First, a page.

Aesthetic Madness: Under Bryan Fuller’s Camera—American Gods, Season 1 (2017)

In order to answer whether or not the first season of the Starz TV show American Gods (2017), adapted from Neil Gaiman’s novel, is worth watching, there is another question first and foremost to answer: Do you like the signature aesthetic of showrunner Bryan Fuller? He possesses the unique power to electrify your every single nerve ending, to push your mental state to the edge of sanity, to have your perception of beauty and reason questioned—this is Bryan Fuller, the developer, writer, and executive producer of the NBC TV show Hannibal (2013-15) as well as American Gods.


I presume that there’re mainly two groups of people interested in American Gods, those who wonder how their all-time-favorite Gaiman novel will be presented on screen, and those who are dedicated fans of Fuller. As a mere amateur viewer, I can only sit back and admire how his macabre images are aestheticized. To evaluate Fuller’s style, however, I have to first admit that at times his style can be slightly disturbing due to its surreality and violence.

Fuller loves messing with the audience’s sanity, as evidenced in some strikingly similar scenes from the two TV series. In Hannibal, we have Will Graham (Hugh Dancy), the mentally disturbed protagonist, wandering solitarily on the road in the dark late at night, whilst in American Gods, main character Shadow Moon (Ricky Whittle) saunters on the asphalt with only the company of some dim street lamps. During these parallel scenes of people walking the streets alone, with the help of musical and visual effects, Fuller intentionally creates a sense of relaxation that makes you feel ultra tense, for you expect something eerie to soon follow—and indeed it does. Will later on encounters a wild stag that represents his excited mental state, and Shadow subsequently is caught in an ambush.

Blood is withal another conspicuous feature that Fuller’s camera savors. In the very beginning of the first episode of Hannibal, we are instantly presented with a series of shocking images: a dead woman lying in a pool of blood right in her own house. Bullets fly, blood spills, a body collapses—all are captured in slow motion from dynamic angles; and through Will’s empathy-fueled imaginative connection to the killer, the audience gets to feast on a reverse construction of the crime scene: blood flows backwards through the air, the corpse sucks back its leaking crimson liquid, and the bloodstains on the wall, likewise, dart back to their source. Correspondingly, instant macabre in American Gods appears just a few minutes after the show starts. There is first throat slaying, then scythes stabbing straight into the stomach, and gradually, people are brutally cut in half, both horizontally and vertically. Once again, spilled blood hangs in midair as it bursts out from the bodies. The blood appears brightly clear and crystallized transparent, almost glittering under the sunlight. Such careful demonstration of claret gore is a Fuller favorite; it doesn’t help the audience to understand the show better, nor does it appear to be particularly effective plot development, but it certainly is beautiful.

However dazzling the images are in a sense, there’s no denying that Fuller’s works are not created to please the majority of the audience. For instance, there’s one particular “pendulum” visual effect in Hannibal; it recurs whenever Will is analyzing and visualizing the creation of a crime scene. The iconic “pendulum” serves as a medium, a self-defensive mental bridge for Will to empathically indulge in the murderer’s mindset. I appreciate this mechanism that Fuller himself relishes, especially in the first season. And yet, the notable declining appearance of the “pendulum” in later seasons reflects the opinion of a significant part of the audience—some find it rather annoying. In American Gods, Fuller surrounds the dead wife Laura with numerous flies throughout the show to remind viewers of her dead status. There thus come the inevitable (inevitable because Fuller enjoys them) close-ups of a fly hitting the ground hard, or its wings vibrating in the air. The audience thus needs to learn to find the eccentric invigorating.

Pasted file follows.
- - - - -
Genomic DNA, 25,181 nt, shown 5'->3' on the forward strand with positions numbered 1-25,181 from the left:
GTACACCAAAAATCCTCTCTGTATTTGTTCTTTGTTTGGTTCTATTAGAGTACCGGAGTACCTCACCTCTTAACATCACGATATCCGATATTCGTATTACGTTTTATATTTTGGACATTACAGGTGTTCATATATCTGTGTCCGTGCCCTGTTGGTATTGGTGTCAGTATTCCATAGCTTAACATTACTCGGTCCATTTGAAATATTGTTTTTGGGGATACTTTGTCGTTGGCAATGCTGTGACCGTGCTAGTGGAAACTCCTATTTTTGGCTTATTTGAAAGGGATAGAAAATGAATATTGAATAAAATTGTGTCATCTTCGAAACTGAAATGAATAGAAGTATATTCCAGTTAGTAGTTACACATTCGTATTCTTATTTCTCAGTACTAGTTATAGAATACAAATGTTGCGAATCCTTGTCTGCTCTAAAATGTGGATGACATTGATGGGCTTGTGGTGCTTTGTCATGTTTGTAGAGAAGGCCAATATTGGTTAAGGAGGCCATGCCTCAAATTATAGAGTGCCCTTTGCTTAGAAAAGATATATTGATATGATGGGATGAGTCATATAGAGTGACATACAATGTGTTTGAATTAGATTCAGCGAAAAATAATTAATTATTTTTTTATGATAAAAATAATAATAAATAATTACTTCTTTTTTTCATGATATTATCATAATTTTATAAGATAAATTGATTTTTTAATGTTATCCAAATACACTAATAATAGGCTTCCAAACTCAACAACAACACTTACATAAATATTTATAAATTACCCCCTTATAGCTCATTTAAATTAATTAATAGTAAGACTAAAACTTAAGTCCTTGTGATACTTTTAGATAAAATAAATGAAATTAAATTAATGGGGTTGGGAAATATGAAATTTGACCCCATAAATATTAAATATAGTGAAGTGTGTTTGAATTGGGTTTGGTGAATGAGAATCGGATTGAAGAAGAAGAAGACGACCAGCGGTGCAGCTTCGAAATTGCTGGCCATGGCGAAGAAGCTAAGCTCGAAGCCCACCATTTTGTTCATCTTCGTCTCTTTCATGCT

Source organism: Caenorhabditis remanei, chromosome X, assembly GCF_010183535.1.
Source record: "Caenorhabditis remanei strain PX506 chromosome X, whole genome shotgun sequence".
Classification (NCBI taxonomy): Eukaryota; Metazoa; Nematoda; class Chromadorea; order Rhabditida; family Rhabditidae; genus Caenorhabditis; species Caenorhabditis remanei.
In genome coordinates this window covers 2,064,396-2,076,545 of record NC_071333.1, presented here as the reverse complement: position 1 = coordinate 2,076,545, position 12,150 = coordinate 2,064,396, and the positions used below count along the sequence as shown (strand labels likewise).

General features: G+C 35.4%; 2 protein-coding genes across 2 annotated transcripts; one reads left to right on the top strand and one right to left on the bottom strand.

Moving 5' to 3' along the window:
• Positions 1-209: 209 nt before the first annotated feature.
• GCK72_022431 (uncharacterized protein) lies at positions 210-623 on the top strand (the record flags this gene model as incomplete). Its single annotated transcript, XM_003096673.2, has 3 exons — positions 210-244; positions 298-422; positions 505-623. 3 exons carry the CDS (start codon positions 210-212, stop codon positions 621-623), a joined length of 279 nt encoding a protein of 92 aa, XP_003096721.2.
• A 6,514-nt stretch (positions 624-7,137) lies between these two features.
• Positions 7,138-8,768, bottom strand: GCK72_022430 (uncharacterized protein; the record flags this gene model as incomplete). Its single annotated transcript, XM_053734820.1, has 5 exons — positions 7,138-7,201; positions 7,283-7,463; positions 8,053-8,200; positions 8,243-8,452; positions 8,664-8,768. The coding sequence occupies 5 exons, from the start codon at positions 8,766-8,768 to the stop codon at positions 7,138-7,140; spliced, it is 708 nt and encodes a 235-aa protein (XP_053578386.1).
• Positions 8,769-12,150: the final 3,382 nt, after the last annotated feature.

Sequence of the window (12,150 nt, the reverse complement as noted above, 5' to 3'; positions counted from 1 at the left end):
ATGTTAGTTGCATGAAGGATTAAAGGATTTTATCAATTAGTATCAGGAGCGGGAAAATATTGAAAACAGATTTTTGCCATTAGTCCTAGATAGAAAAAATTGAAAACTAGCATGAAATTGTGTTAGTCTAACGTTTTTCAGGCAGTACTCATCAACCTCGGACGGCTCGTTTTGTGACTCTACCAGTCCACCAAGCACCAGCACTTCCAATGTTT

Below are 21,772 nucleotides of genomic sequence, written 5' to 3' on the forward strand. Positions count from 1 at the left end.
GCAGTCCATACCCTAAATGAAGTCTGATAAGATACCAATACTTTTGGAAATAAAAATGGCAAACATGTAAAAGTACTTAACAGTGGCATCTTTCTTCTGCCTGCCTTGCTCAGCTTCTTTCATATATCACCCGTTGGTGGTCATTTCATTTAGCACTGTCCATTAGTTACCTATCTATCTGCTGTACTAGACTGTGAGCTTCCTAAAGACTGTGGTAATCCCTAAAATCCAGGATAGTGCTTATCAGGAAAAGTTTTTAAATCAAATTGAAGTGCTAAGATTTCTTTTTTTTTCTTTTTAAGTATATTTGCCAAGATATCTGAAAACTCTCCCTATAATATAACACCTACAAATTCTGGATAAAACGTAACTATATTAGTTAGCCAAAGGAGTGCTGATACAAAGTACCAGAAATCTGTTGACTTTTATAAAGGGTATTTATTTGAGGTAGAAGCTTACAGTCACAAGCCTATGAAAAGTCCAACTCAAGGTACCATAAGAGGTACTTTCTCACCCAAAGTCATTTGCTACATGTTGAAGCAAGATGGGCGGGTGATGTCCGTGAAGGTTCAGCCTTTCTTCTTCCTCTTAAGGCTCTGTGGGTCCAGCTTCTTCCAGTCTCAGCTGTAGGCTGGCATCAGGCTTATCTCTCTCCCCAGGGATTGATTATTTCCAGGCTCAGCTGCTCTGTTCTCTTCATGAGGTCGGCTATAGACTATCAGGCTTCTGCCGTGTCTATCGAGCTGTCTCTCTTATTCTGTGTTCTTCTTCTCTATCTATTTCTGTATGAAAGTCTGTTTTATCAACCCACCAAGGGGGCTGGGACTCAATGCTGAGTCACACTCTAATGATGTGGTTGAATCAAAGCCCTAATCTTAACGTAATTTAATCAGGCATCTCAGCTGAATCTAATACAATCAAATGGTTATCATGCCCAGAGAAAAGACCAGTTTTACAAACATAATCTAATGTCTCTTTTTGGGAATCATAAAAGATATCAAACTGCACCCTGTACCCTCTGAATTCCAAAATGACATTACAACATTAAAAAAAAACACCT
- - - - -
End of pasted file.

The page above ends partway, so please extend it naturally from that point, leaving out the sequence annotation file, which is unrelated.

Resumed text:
Finally, let’s face it: Fuller’s works tend to be short-lived. Why? Many a TV series of his end up being suspended in the middle of production, or even sometimes only the pilot survives; the aesthetic madness in his personal character could be the answer. Midway through watching Fuller’s work, I get struck several times by a frantic feeling that compels me to yell, “What exactly am I watching?!” In the same way, I always finish an episode of American Gods with a sense of “What the hell did I just watch?” lingering in my mind. Fuller seems to enjoy “poking people in the mind’s eye” by playing with the sanity of both the characters in the show as well as his audience in reality—he fancies inserting some obscene matter as a way to express his ideas. “I want to put the audience in the point of view of the killer, who doesn’t feel that what they’re doing, in most of these instances, is ugly,” Fuller says. “I want to make it difficult to look away from horror by making horror beautiful.”

Is the TV show American Gods worth watching? I’d say that those who don’t mind some variation from the original novel and, more importantly, those who can stand Bryan Fuller’s aesthetic madness for two seasons in a row, can give it a try.

American Gods Season 1 2017


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